Commitment 27: Healthcare Improvement Scotland will work with NHS Boards to deliver the Scottish Patient Safety Programme - Mental Health.

Health Improvement for People with Severe and Enduring Mental Illness

As explained above, people with mental disorders have a much higher mortality than the general population, dying on average more than 10 years earlier. The Scottish Government made a commitment to take forward work on the physical health of people with mental illness in Delivering for Mental Health. We said:

Commitment 5: We will improve the physical health of those with severe and enduring mental illness by ensuring that every such patient where possible and appropriate has a physical health assessment at least once every 15 months.82

We produced guidance on how NHS Boards could ensure good work between primary and secondary care in providing good quality physical health services to people with severe and enduring mental illness, to build on the QOF (Quality and Outcomes Framework used by GP practices) points, and to ensure that we got full value from them83. The guidance made seven main recommendations with the key themes focusing on awareness raising, removal of barriers to accessing services, and the requirement to evidence improvement over time. It created a framework for local services to develop their local approaches.

NHS Greater Glasgow and Clyde works with primary care through the Primary Care Interface Group. The Interface Group took forward work to ensure that there was good recording of diagnosis in GP mental health registers and the matching process increased the percentage of people recorded on GP registers with a secondary care diagnosis of psychosis from 68% to 90%. GPs welcomed having access to better information which continues to be updated regularly. This increased the number of physical health reviews being taken forward, and we tracked performance on this across Scotland as one of the areas we focused on in twice yearly NHS Board area visits in 2008 and 2009.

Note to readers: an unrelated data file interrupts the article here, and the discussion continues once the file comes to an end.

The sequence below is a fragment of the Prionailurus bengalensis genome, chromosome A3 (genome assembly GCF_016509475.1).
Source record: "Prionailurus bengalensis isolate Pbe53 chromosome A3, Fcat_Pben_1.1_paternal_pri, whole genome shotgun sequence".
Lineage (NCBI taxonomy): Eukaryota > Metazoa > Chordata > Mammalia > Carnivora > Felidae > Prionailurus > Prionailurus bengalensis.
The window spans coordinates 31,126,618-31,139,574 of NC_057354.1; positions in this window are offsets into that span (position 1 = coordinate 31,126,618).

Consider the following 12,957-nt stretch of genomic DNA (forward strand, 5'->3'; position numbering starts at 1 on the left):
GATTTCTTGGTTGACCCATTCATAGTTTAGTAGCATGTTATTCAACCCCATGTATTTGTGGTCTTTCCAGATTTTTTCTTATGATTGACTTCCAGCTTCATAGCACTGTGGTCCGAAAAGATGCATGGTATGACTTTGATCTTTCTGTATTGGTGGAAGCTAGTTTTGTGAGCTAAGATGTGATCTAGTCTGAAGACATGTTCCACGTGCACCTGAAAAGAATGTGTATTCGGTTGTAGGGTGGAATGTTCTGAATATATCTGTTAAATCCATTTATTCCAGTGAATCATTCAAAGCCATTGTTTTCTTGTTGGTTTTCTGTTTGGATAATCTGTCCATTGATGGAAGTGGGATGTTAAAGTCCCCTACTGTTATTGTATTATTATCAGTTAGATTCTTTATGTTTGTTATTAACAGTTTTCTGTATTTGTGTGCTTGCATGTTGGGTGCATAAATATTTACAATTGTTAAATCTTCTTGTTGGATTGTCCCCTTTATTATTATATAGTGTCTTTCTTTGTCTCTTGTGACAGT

This work to improve physical health is also supported by work in secondary care settings. Physical health improvement is built into the Scottish Recovery Indicator, ensuring practice in mental health services relates to the factors which can help recovery84. Service providers are asked how they support people's physical health care. Service users are asked how the service takes account of their physical health needs. Similarly, the Releasing Time to Care inpatient programme, which is designed to increase the amount of time that professional nursing staff spend in therapeutic activity with patients, encourages a focus on physical health85. Early work from the Releasing Time to Care work is showing increases in some areas in activity such as walking groups, exercise induction and preparation for sleep.

Various health improvement activities that are effective in the general population can be appropriate for those with severe and enduring mental health issues. We do know there are real barriers and challenges for this work but surveys and feedback show that it is important to service users. To gain maximum benefit, individuals are likely to require additional education and support to participate, sustain involvement in, and benefit from, health improvement activities. A combination of motivational and behaviour change interventions, alongside appropriate pharmacological treatments, appear to provide the best results in terms of both health gain and adherence to health improving activities.

Commitment 21 of Towards a Mentally Flourishing Scotland was that NHS Health Scotland would review the evidence base for health improvement activities for those with severe and enduring mental illness and work with NHS Education for Scotland to build knowledge and skills in the workforce86. The review demonstrated that those with severe and enduring mental health problems can gain health improvement benefits from participation in health improvement activities (smoking cessation, weight management and physical activity)87. These are evidenced to be successful as long as the activity is tailored to the individual, and the professionals involved have increased knowledge and awareness of issues surrounding the individual's mental and physical health, are aware of the benefit and impact of combination therapies, and ensure the most appropriate support mechanisms are in place.

Clozapine is the 'gold standard' antipsychotic for the patients with treatment resistant schizophrenia. Unfortunately it is associated with a range of side-effects, some of which can have a profound effect on a patient's on-going physical health. Work has been undertaken to develop NHS Scotland Clozapine Physical Health Monitoring Standards and these Standards will be taken forward through awareness raising, the development of appropriate prompts and the use of local clinical audits.

Commitment 28: We will continue to work with NHS Boards and other partners to support a range of health improvement approaches for people with severe and enduring mental illness, and we will work with the Royal College of Psychiatrists in Scotland and other partners to develop a national standard for monitoring the physical health of people being treated with clozapine.

Employability